Musical Portraits - novelonlinefull.com
You’re read light novel Musical Portraits Part 10 online at NovelOnlineFull.com. Please use the follow button to get notification about the latest chapter next time when you visit NovelOnlineFull.com. Use F11 button to read novel in full-screen(PC only). Drop by anytime you want to read free – fast – latest novel. It’s great if you could leave a comment, share your opinion about the new chapters, new novel with others on the internet. We’ll do our best to bring you the finest, latest novel everyday. Enjoy
Nikolai Andreyevitch Rimsky-Korsakoff was born March 6th, 1844, at Tikhvin, in the government of Novgorod, Russia. His father was a civil governor and landed proprietor. He began to study the pianoforte at the age of six. He was destined for a career in the navy, and, in 1856, he was sent to study at the Petrograd Naval College. In 1861 he made the acquaintance of Balakirew and of the group about him. After a two-year cruise in the navy, Rimsky returned to Petrograd in 1865. In 1866 he was installed in furnished rooms, having decided upon becoming a composer.
He began work on "Antar" in 1868. It was performed the following year.
In 1871 he became professor of composition and orchestration at the Petrograd Conservatory. In 1872 his opera "The Maid of Pskof" was produced. Rimsky married, on June 30th of that year, Nadejeda Pourgold.
Moussorgsky was best man at the ceremony. In 1873 he became Inspector of Naval Bands. In 1874 he toured the Crimea. In 1883 he was called upon to reorganize the Imperial chapel. In 1889 he conducted two Russian concerts at the Paris Exposition. In the following year he conducted two Russian concerts in Brussels. He resigned his position as conductor of the Russian Symphony concerts and the inspectorship of the Imperial chapel in 1894. In 1900 he was in Brussels again. In 1904, due to his political views, he was called upon to vacate his post of Director of the Conservatory. He attended the Russian festival in Paris in the spring of 1907. The French Society of Composers, however, refused to admit him to membership. He died in April, 1908, at his property at Lioubensk.
The t.i.tles of his operas are: "The Maid of Pskof," 1872; "A Night in May," 1880; "Sniegouroschka," 1882; "Mlada," 1892; "Christmas Eve Revels," 1895; "Sadko," 1897; "Mozart and Salieri," 1898; "Boyarina Vera Sheloga," 1898; "The Tsar's Bride," 1899; "The Tale of Tsar Saltan,"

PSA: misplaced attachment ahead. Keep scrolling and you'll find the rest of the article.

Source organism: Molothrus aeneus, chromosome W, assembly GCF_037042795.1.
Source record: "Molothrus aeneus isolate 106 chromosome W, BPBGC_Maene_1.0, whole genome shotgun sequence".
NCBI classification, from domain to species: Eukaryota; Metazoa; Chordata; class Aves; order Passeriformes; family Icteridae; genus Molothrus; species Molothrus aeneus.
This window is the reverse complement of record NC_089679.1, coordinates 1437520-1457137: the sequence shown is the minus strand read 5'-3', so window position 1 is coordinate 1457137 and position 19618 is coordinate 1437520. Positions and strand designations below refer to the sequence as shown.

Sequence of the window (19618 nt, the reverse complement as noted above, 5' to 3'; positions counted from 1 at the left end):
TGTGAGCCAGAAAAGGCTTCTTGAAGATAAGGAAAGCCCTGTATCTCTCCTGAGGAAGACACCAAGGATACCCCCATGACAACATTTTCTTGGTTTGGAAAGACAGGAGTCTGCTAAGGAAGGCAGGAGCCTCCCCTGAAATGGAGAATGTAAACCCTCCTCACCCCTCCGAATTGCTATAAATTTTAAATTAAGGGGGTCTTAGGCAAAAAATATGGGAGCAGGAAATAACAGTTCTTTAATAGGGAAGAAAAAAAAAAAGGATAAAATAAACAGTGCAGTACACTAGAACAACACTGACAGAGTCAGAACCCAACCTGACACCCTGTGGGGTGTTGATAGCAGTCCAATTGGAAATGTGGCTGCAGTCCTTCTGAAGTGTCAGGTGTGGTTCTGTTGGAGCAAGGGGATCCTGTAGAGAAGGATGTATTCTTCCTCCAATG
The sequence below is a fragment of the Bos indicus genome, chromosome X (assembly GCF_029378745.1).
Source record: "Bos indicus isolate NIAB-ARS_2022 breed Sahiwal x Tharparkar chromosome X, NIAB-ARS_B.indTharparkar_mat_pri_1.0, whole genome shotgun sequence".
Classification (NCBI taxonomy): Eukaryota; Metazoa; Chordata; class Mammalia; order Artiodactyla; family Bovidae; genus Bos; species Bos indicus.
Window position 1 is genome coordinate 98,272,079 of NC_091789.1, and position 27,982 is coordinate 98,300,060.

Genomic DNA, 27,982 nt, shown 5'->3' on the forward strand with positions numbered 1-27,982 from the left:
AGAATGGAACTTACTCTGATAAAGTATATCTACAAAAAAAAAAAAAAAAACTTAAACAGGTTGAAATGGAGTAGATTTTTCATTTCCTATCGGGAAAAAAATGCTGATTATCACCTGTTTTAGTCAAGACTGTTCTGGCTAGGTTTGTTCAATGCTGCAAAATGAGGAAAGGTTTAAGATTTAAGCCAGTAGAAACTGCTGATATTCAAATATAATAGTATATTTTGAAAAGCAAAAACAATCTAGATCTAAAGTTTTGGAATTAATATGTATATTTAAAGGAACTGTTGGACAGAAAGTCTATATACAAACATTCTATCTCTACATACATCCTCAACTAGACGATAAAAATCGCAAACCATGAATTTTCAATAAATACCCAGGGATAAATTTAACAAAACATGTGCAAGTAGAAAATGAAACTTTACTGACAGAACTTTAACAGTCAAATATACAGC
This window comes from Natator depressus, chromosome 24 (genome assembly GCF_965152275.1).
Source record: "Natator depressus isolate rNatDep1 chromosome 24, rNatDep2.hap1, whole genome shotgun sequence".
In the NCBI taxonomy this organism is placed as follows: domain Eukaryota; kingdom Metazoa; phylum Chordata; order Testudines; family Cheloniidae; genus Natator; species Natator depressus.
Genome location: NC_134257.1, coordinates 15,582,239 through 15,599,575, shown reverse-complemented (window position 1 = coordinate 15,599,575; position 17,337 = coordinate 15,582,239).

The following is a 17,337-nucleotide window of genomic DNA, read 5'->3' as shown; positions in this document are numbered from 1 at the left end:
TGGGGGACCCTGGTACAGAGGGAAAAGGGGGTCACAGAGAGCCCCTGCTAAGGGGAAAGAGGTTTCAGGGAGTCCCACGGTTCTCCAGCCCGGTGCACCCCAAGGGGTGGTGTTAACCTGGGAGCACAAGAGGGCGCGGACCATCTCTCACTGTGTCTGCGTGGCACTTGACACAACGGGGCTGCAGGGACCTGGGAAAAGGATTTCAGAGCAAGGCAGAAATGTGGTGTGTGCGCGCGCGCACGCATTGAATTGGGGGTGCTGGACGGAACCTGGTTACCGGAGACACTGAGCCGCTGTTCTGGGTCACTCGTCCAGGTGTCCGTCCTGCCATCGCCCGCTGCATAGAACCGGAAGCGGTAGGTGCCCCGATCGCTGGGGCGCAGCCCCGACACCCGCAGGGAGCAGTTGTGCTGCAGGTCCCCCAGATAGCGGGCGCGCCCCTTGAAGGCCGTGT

1900; "Servilia," 1902; "Kashchei the Immortal," 1902; "Pan Voyevoda,"
1902; "Kitj," 1907; "Le Coq d'or," 1907.
Among his orchestral compositions are: Symphony No. 1, "Serbian Fantasy," Opus 6; "Symphonic Suite Antar," Opus 9; Symphony, Opus 32.
"Spanish Caprice," Opus 34; "Scheherazade," Opus 35; "Easter Overture,"
Sergei Va.s.silievitch Rachmaninoff was born March 29th, 1873, at Onega in the government of Novgorod, Russia. He entered the Petrograd Conservatory in 1882, studying piano in the cla.s.s of Demyaresky, theory in that of Professor L. A. Sacchetti. In 1885 he entered the Moscow Conservatory, studying under Zviereiff, Taneyef and Arensky. His first public appearance as a pianist took place in 1892. He has been composing steadily since 1894. His first symphony was produced by Glazounof in 1895. His European tours commenced in 1899. In 1903 he taught in the Moscow Maryinsky Inst.i.tute. From 1904 to 1906 he conducted at the Imperial Opera in Moscow. His own operas, "The Miser Knight" and "Francesca da Rimini," were performed at that time. After 1907 he lived in Dresden. His first American tour took place in 1909. His second began in 1918.
Among Rachmaninoff's works are three operas, "Aleko," "The Miser Knight," "Francesca da Rimini"; two symphonies, Opus 13 and Opus 27; three concertos for pianoforte, Opus 1, 18 and 30; a symphonic poem "Die Toteninsel," Opus 29; a work for chorus and orchestra, "The Bells"; two 'cello sonatas, Opus 19 and Opus 28; a pianoforte trio, Opus 9; piano pieces, Opera 3, 5, 10, 16, 23, 32; and numerous songs.